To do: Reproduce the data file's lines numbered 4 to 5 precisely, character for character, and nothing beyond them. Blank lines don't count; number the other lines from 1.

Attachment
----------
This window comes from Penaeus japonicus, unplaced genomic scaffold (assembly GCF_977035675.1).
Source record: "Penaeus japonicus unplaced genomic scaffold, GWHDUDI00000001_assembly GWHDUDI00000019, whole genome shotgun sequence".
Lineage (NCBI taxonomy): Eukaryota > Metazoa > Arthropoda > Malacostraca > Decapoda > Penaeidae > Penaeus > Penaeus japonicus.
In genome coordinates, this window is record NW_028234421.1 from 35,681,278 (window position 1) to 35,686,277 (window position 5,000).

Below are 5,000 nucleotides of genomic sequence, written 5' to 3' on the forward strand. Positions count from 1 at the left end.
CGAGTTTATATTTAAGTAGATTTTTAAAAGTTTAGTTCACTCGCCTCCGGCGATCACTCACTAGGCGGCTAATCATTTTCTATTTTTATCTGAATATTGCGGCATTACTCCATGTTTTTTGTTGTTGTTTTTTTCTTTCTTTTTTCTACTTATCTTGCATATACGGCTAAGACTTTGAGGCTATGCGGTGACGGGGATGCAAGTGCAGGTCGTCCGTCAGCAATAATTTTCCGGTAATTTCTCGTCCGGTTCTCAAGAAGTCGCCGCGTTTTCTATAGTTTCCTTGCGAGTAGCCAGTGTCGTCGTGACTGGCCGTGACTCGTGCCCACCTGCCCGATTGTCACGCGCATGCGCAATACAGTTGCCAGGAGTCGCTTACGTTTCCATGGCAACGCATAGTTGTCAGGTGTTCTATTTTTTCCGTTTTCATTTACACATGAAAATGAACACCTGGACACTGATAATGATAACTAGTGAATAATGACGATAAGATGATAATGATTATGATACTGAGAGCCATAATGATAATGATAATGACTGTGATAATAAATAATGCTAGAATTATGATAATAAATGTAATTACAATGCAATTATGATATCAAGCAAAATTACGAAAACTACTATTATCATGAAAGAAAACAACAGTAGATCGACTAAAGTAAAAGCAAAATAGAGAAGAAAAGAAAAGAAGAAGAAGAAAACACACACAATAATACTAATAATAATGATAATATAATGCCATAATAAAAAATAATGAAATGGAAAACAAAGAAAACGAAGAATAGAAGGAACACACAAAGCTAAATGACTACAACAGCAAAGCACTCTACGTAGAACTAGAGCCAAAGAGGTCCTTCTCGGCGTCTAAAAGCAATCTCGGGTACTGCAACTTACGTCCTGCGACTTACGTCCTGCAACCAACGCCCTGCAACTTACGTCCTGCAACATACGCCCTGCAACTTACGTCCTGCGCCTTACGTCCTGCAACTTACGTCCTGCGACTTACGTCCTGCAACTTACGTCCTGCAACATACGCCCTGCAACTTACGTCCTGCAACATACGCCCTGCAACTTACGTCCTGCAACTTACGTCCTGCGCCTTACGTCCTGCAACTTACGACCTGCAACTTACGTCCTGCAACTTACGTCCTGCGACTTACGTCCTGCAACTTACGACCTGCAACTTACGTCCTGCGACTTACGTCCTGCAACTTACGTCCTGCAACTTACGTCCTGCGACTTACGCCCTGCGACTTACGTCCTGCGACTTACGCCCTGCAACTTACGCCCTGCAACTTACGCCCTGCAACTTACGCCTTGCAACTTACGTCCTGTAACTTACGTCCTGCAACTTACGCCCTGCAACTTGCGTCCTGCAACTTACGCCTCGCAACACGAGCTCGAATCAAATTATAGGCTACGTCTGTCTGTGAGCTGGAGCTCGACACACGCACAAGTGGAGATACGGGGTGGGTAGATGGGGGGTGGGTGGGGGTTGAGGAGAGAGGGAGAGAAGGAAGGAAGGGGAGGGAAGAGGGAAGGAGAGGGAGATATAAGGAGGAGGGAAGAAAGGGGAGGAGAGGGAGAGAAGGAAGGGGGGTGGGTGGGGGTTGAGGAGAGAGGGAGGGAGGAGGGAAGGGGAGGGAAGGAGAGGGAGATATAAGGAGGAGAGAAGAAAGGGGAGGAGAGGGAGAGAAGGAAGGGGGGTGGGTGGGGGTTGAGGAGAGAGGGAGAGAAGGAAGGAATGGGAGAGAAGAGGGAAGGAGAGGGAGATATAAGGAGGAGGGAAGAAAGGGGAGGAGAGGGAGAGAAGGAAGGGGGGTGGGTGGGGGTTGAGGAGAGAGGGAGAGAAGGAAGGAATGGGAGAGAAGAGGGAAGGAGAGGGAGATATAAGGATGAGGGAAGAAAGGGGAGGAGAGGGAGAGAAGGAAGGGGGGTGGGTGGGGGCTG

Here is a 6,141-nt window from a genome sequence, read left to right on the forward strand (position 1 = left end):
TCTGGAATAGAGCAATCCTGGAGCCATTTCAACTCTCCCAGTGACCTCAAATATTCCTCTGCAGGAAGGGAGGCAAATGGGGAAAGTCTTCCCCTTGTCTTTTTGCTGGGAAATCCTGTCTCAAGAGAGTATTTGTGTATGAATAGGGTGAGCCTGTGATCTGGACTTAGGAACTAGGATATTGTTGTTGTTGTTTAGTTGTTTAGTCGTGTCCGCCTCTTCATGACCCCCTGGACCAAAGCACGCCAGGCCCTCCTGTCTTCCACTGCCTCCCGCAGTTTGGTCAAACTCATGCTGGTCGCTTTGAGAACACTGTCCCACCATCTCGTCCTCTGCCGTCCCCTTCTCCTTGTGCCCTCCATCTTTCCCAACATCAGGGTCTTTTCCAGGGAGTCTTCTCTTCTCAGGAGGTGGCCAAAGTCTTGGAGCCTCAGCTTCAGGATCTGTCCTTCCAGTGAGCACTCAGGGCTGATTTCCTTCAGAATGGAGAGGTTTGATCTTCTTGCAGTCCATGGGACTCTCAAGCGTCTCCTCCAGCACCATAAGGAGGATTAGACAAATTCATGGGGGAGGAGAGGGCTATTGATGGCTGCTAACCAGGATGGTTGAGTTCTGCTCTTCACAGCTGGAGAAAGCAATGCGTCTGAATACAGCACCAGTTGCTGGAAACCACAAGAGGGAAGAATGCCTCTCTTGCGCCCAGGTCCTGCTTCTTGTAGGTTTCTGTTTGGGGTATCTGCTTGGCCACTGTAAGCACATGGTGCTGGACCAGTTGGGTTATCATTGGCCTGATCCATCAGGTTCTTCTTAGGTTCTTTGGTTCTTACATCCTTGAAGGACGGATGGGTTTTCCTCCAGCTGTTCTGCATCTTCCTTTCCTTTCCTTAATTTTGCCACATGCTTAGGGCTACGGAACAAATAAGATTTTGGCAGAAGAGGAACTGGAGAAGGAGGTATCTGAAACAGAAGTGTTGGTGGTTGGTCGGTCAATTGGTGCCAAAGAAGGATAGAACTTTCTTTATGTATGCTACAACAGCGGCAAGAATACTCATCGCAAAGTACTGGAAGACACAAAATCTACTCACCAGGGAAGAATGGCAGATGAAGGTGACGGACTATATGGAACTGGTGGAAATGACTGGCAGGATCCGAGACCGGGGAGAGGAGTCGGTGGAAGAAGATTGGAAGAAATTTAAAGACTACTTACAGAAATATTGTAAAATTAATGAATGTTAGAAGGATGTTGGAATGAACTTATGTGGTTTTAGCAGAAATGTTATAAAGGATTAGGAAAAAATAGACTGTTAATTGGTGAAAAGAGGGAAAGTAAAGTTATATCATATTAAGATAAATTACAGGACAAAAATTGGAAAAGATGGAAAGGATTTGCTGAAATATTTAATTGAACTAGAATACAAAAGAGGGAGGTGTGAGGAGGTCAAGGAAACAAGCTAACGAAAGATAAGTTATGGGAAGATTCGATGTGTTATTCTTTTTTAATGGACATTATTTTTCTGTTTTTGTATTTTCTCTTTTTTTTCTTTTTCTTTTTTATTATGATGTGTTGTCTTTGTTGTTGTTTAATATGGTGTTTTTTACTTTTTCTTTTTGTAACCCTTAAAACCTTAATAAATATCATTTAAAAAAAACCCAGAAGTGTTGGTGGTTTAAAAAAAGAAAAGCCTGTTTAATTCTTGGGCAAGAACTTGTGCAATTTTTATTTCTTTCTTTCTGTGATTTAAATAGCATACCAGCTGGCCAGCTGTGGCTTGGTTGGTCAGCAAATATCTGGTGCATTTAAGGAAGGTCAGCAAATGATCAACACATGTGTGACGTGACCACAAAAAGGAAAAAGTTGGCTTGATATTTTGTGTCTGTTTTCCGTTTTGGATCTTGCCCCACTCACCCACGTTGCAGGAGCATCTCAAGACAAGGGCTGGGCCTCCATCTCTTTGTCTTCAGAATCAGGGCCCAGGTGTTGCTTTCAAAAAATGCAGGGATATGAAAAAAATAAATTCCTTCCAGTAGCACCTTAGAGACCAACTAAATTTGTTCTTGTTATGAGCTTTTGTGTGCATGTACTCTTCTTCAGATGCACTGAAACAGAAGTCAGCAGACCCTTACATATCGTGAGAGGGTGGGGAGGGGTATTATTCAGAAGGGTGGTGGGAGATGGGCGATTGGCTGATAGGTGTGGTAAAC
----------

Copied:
In genome coordinates, this window is record NW_028234421.1 from 35,681,278 (window position 1) to 35,686,277 (window position 5,000).

Below are 5,000 nucleotides of genomic sequence, written 5' to 3' on the forward strand. Positions count from 1 at the left end.